Details count. Some engines demand a manual. This one is so flexible, so grunt-all-the-time, that an H-pattern is just icing on the cake. The Charger hits 60 mph a few tenths quicker, but the Challenger will do that sprint without leaving first gear. The Tremec’s synchros feel unbreakable. The windows are short, behind that long prow of a hood, above those long and heavy doors—to buckle in is to strap yourself into a bunker.
Fitting, for a car that feels like a tool of war. At 40 mph, at 100, above a buck-fifty, like any other Hellcat carrier, the Challenger is always pulling. The grunt simply tidal-waves in, stomping and seamless, regardless of rpm or gear or heat soak. That wallop in the pants is the 6.2’s calling card, but here, it hits different.
Something about the Challenger’s shape makes speed and violence feel like more of a commitment. The gearbox just ups the volume. More than a few EVs and supercars give more power and violence. Nothing else presents as such a statement about the importance of breathing deep. Both literally—how a good and raw fast car can make your lungs feel larger—and figuratively, as the supercharger shoves air down the engine’s throat.
Most Hellcat owners won’t get a chance to observe this phenomenon legally—at least, not in America. You know what matters more, though? The fact that they can.
Specs: Dodge Challenger SRT Hellcat
Model years: 2015–2023 (2015 model shown)
Output: 707 hp, 650 lb-ft
Weight: 4488 lb
0-60 mph: 3.6 sec
MSRP: $69,340 (2023 model year)
And now, a fond farewell
On a clear summer morning in 2015, on a deserted stretch of Michigan pavement, while working for a car magazine, I tested my first Challenger Hellcat. I performed a few unprintable acts between lane lines. Then I pulled onto the shoulder, amazed, to think.
They made this much power, I thought, with a warranty? The engine made it through all those factory extreme-weather abuse tests, over the mileage-durability R&D hurdles, and can now simply be handed to normies who don’t know anything about cars, no special instructions or strings attached? For Corvette money, you get another 200 horses, a back seat, and a legit 200-mph car?
A 700-hp brick that serves up 22 mpg?
That 6.2 needs no special treatment to churn out its best. It gives its all, in SUV or sedan or retro coupe or pickup, without special fuel or maintenance intervals measured in eye-blinks. Its presence in showrooms seemed hung on the idea that talented people were forced to get creative because they cared, because they saw a moment to do something deeply cool and knew that moment wouldn’t last. No engine of the past 25 years—and I have tried almost all of them—has seemed as egalitarian or as friendly.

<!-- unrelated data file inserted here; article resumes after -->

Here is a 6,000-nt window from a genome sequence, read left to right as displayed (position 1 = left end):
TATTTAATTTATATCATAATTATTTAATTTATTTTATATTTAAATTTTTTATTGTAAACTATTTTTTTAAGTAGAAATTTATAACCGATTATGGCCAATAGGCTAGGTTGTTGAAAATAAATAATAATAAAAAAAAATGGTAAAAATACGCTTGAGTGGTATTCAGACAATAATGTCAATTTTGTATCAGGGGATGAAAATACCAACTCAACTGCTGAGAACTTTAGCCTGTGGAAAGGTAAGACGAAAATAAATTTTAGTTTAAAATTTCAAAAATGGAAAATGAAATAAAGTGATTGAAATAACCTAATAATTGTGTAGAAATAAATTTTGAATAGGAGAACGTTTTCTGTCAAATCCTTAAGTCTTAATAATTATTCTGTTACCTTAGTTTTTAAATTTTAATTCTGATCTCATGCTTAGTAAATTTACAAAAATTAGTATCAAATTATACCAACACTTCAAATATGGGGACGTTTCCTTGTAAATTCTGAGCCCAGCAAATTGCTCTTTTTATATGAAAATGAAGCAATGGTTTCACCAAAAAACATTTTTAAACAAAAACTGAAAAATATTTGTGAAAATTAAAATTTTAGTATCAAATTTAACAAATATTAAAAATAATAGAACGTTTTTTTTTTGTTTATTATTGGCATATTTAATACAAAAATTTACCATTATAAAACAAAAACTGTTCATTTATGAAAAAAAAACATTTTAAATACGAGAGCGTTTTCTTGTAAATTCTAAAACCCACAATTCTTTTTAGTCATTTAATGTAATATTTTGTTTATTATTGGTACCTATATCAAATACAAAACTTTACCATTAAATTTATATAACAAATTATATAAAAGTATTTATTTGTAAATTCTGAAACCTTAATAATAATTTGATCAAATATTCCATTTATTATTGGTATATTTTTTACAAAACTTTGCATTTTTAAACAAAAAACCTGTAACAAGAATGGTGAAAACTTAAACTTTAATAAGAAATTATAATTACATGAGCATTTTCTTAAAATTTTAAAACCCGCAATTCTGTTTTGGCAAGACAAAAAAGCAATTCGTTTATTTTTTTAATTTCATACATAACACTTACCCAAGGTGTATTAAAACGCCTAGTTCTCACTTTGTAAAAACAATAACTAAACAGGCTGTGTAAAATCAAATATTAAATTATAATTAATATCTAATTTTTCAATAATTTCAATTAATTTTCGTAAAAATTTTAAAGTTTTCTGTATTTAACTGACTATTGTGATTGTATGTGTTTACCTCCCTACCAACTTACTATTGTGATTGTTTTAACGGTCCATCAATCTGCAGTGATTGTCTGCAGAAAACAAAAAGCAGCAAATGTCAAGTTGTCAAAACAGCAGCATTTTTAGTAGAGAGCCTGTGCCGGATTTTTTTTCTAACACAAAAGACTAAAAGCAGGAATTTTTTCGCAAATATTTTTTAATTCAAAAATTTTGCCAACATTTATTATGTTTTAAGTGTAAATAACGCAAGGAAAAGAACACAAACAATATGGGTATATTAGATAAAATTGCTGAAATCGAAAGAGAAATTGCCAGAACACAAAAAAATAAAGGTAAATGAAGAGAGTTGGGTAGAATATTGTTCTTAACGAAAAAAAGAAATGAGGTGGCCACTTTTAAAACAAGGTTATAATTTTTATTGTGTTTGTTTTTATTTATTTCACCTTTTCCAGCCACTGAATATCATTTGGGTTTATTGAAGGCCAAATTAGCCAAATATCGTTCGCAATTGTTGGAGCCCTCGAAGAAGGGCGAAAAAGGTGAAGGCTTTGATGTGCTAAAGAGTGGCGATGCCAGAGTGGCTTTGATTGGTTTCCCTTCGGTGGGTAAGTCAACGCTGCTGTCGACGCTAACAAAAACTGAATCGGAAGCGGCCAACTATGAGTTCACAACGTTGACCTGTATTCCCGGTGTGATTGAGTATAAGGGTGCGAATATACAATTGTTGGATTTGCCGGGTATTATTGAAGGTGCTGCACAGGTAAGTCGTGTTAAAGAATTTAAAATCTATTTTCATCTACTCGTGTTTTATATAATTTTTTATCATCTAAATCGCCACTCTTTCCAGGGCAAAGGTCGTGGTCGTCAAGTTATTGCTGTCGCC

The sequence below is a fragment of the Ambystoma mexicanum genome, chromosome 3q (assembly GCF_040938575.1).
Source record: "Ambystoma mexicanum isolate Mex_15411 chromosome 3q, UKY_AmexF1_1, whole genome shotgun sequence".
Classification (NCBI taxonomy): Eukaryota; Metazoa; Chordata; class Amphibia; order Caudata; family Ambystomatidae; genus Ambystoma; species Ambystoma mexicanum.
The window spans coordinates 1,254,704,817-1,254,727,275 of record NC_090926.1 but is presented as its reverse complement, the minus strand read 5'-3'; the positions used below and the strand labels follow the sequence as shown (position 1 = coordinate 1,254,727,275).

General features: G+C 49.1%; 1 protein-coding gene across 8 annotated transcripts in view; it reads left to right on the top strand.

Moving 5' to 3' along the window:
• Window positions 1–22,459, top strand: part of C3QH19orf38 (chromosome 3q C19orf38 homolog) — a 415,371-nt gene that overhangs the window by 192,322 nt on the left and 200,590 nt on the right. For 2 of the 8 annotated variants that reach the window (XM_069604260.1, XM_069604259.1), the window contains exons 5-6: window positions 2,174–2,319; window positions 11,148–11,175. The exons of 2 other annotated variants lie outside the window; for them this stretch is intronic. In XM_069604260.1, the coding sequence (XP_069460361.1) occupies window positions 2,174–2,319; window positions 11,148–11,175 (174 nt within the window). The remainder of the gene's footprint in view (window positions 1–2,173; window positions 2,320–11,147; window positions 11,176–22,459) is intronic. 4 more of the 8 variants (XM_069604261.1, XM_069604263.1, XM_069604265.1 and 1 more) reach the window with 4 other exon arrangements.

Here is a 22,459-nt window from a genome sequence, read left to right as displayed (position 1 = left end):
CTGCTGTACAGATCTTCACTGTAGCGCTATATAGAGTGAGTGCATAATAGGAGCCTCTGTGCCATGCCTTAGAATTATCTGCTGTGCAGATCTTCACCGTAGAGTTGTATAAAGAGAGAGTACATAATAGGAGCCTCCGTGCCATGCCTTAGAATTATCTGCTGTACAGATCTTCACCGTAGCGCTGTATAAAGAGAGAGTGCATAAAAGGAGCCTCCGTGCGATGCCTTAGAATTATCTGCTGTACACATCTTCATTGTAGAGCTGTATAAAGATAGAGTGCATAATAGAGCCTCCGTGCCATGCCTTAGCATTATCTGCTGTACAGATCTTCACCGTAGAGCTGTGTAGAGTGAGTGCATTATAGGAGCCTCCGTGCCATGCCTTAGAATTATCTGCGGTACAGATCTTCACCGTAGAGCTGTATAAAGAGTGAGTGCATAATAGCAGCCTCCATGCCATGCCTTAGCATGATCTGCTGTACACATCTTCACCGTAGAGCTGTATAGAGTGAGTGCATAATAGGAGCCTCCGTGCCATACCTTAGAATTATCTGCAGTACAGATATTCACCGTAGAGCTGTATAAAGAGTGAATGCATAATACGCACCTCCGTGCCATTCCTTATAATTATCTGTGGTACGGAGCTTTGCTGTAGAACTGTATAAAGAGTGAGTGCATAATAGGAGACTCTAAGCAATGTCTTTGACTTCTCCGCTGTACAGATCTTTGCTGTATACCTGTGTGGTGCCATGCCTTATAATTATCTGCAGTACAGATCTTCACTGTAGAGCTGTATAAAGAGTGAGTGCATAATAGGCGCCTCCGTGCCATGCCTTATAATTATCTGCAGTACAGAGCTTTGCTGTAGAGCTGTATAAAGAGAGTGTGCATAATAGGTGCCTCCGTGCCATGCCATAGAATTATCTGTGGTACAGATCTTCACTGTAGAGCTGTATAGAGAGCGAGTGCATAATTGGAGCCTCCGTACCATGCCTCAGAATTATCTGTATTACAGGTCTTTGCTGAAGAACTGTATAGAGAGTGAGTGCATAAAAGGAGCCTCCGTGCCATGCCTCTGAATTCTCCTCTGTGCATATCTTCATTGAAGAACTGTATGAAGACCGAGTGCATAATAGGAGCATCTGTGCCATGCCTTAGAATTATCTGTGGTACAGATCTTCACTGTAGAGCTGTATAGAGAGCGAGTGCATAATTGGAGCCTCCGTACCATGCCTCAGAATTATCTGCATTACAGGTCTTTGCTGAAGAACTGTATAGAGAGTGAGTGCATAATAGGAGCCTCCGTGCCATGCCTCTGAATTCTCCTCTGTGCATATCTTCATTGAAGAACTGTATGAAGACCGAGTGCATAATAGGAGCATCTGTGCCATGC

Which is all weird business to say about a cold and unfeeling machine, but then, the Hellcat has always been so much more than a V-8. It was that nervy speedboat idle, all that potential, one last swing for the fences, served up in the long and gauzy dusk of internal combustion. A sense of waiting for somebody.
How lucky we were, when all is said and done, to have had a chance to show up.
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What a story mr. Smith. As a teenager, I can assure you I WILL have a challenger hellcat widebody six speed someday. And the world agrees. Challenger hellcat customers are younger than all other muscle car buyers. It’s the only V8 car that appeals to 17 year olds, as evidenced(tho I do like a monteverdi on some fridays). It will be missed. The worthy successor to AAR six pack cuda’s.
I don’t like any of them. Stellantis crap. Over 700HP? Who cares when they weigh as much as a dump truck. You could have 1500HP and it doesn’t mean anything when the vehicle is shaped like a brick and drives like a transit bus…
that’s the point lmao. No one cares. It’s dumb, fast and freakishly fun. It’s not “politically correct” like the porsches with the flat sixes but man when you hear that 6.2 roar to 6500 you understand why even young people still buy these cars, unlike mustang and camaro sales which are in the toilet right now